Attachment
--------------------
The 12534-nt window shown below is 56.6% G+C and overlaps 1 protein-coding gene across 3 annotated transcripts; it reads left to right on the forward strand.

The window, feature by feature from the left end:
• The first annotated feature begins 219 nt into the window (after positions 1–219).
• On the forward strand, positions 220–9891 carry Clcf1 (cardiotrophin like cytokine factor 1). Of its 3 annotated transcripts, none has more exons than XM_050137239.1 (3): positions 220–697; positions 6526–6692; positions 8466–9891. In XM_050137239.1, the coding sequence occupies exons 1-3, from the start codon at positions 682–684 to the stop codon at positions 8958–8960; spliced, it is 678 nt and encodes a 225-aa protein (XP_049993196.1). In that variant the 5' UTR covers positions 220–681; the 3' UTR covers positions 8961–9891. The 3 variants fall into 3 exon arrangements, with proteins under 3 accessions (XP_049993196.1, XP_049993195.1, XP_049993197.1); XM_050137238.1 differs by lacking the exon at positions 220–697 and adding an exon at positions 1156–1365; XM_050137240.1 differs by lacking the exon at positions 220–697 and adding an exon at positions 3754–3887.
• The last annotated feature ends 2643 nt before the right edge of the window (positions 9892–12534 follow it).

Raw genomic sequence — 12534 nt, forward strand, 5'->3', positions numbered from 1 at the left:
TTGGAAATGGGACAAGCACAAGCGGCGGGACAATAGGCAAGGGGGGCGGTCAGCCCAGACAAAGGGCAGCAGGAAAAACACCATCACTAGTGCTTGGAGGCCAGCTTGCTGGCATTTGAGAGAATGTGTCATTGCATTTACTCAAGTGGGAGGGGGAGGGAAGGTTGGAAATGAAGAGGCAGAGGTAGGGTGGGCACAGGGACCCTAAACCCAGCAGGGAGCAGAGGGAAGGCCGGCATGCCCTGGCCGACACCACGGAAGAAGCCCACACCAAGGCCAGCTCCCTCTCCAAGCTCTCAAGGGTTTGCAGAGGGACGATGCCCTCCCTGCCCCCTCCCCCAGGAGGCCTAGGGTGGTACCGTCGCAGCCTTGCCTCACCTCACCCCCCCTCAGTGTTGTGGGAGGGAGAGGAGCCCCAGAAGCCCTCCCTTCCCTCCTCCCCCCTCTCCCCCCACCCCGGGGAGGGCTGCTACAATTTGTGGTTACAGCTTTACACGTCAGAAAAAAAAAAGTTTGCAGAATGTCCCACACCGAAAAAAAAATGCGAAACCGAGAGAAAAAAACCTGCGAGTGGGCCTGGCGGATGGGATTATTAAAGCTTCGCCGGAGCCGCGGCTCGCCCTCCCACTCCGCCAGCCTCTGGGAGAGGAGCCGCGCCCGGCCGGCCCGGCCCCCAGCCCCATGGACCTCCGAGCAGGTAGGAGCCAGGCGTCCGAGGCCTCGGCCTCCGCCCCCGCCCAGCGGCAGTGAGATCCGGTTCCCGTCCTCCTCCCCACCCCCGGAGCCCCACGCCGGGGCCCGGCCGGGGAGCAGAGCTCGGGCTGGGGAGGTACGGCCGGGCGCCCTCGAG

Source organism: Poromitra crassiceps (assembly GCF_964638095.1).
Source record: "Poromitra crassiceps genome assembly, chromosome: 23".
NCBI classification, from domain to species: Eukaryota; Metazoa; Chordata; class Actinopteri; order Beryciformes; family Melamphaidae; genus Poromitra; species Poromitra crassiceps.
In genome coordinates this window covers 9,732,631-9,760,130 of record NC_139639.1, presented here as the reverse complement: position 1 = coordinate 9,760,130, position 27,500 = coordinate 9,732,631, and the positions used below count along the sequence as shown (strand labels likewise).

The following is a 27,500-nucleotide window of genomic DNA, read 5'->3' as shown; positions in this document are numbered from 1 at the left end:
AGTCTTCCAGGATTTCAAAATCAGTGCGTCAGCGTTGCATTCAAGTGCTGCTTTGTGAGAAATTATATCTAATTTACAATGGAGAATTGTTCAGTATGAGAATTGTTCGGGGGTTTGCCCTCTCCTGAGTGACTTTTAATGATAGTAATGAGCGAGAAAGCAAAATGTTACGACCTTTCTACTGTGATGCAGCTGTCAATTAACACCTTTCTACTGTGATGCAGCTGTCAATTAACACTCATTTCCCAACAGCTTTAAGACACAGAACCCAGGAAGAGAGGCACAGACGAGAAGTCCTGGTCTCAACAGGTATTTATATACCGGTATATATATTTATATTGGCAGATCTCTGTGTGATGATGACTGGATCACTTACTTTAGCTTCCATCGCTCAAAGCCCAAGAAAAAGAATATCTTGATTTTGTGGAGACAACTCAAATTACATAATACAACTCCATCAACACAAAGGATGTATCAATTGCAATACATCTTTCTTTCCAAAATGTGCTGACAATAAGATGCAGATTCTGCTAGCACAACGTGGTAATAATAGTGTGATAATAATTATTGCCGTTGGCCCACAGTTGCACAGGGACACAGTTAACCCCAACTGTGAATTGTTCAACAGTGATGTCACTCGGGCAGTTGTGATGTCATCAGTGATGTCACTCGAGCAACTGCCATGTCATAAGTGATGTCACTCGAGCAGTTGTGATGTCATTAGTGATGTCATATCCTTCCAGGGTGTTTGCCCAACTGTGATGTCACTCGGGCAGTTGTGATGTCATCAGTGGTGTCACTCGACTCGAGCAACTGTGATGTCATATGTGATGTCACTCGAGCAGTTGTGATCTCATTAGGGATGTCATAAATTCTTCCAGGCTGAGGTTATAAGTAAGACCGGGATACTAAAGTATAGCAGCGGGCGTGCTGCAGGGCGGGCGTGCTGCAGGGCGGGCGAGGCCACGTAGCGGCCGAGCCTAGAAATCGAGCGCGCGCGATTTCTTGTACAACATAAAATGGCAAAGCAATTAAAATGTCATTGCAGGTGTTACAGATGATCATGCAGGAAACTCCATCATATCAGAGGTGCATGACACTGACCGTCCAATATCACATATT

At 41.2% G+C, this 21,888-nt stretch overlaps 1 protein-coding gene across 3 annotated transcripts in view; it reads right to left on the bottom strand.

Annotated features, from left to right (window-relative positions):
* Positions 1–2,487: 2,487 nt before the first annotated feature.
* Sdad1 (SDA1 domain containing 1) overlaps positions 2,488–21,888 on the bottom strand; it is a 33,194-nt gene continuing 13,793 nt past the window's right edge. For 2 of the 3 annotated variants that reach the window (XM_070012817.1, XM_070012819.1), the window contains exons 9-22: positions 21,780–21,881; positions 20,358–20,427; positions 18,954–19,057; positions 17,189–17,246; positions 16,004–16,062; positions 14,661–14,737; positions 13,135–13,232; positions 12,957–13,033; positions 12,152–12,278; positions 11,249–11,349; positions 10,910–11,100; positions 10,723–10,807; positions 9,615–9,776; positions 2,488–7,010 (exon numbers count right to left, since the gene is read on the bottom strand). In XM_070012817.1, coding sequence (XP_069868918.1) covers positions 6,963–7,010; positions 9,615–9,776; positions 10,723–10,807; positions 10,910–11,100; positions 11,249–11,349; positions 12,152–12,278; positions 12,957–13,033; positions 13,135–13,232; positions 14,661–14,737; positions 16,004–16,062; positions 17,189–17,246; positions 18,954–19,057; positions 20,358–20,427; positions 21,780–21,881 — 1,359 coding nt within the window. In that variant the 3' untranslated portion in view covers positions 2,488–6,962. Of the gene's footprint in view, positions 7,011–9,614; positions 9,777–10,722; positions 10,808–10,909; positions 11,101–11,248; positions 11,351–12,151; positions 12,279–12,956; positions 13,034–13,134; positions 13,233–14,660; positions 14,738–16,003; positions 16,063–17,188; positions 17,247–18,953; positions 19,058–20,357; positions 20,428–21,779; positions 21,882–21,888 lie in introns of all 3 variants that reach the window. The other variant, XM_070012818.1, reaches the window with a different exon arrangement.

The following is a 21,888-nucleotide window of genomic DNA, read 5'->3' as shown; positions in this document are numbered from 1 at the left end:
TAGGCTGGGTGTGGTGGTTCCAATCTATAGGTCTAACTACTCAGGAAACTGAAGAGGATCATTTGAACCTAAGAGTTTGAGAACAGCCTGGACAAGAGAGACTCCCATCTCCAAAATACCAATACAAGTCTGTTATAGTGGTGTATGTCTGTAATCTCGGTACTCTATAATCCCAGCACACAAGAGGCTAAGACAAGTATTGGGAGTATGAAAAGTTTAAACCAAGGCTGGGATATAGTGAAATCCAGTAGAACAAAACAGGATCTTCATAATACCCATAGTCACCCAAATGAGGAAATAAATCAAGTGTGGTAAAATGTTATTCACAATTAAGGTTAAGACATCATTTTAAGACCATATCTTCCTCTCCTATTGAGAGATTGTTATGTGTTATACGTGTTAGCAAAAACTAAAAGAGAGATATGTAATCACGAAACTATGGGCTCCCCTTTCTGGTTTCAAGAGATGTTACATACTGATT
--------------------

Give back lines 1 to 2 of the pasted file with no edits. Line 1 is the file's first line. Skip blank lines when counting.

The 12534-nt window shown below is 56.6% G+C and overlaps 1 protein-coding gene across 3 annotated transcripts; it reads left to right on the forward strand.

The window, feature by feature from the left end: